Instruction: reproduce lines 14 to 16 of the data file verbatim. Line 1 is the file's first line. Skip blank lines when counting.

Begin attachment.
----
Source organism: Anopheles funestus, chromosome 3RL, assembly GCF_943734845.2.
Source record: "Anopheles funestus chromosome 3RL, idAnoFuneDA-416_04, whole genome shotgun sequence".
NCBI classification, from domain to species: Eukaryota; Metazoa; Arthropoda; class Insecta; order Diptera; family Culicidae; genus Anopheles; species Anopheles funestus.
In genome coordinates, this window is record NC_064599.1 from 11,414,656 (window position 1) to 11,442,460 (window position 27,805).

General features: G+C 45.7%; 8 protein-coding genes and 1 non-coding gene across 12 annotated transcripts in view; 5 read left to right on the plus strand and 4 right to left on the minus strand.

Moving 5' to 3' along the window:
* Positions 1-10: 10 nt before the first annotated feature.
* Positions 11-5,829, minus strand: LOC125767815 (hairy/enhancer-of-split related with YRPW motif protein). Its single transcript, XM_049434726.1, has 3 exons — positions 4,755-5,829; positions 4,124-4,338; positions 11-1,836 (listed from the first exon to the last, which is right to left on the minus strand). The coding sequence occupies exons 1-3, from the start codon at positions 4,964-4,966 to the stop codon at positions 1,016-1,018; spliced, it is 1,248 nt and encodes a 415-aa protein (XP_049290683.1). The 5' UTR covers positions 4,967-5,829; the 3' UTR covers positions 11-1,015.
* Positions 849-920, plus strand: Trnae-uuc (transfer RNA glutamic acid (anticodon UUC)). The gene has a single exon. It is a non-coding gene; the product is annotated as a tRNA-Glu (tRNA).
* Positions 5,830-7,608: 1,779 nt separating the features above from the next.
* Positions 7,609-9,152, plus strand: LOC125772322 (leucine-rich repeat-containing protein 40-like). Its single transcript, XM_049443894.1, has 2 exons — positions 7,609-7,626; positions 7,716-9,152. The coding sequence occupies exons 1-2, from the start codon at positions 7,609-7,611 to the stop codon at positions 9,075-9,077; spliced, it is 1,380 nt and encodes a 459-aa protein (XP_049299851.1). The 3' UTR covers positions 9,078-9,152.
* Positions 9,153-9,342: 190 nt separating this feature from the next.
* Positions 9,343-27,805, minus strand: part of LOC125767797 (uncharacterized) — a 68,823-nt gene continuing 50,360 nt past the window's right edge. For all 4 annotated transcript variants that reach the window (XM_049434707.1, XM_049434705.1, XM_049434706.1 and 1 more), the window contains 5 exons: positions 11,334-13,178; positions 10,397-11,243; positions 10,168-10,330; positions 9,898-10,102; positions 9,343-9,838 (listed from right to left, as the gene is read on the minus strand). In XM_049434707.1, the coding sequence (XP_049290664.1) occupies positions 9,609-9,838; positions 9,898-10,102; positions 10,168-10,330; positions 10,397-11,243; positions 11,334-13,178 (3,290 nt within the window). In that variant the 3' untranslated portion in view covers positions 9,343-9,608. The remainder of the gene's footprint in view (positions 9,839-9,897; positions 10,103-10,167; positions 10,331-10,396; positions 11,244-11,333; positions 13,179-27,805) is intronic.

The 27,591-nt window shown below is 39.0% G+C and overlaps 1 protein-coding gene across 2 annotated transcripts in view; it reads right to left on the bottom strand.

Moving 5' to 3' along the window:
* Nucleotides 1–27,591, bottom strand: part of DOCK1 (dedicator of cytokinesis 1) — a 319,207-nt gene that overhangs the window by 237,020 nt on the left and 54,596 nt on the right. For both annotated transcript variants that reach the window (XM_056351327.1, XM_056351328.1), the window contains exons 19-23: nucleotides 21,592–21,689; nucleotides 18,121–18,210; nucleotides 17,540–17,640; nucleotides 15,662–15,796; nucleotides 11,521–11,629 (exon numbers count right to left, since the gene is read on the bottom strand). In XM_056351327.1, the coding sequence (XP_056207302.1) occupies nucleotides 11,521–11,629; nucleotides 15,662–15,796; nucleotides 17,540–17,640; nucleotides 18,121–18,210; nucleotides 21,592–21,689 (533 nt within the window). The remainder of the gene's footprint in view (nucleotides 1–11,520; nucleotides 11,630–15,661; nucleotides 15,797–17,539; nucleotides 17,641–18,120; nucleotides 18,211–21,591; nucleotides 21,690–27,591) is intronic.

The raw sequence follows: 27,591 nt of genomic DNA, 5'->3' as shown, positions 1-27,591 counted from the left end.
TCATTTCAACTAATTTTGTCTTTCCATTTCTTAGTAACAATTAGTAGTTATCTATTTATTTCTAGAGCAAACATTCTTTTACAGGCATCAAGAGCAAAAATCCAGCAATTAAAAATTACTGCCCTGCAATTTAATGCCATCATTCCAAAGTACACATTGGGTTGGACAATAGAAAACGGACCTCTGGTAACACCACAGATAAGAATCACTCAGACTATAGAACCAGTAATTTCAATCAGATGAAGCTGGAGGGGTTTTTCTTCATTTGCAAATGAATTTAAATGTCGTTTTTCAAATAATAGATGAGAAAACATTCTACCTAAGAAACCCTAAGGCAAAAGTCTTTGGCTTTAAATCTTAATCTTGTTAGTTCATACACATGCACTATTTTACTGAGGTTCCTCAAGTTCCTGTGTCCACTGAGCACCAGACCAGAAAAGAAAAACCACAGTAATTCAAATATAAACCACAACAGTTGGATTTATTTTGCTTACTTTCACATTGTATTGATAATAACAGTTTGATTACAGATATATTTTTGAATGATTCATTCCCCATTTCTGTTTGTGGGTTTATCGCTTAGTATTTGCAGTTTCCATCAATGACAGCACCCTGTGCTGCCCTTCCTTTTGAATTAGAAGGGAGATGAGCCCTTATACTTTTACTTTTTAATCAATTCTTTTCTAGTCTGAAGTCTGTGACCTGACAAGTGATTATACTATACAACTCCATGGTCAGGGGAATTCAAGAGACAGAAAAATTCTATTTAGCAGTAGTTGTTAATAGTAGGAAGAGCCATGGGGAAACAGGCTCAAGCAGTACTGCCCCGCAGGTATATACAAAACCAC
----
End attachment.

The 27,591-nt window shown below is 39.0% G+C and overlaps 1 protein-coding gene across 2 annotated transcripts in view; it reads right to left on the bottom strand.

Moving 5' to 3' along the window:
* Nucleotides 1–27,591, bottom strand: part of DOCK1 (dedicator of cytokinesis 1) — a 319,207-nt gene that overhangs the window by 237,020 nt on the left and 54,596 nt on the right. For both annotated transcript variants that reach the window (XM_056351327.1, XM_056351328.1), the window contains exons 19-23: nucleotides 21,592–21,689; nucleotides 18,121–18,210; nucleotides 17,540–17,640; nucleotides 15,662–15,796; nucleotides 11,521–11,629 (exon numbers count right to left, since the gene is read on the bottom strand). In XM_056351327.1, the coding sequence (XP_056207302.1) occupies nucleotides 11,521–11,629; nucleotides 15,662–15,796; nucleotides 17,540–17,640; nucleotides 18,121–18,210; nucleotides 21,592–21,689 (533 nt within the window). The remainder of the gene's footprint in view (nucleotides 1–11,520; nucleotides 11,630–15,661; nucleotides 15,797–17,539; nucleotides 17,641–18,120; nucleotides 18,211–21,591; nucleotides 21,690–27,591) is intronic.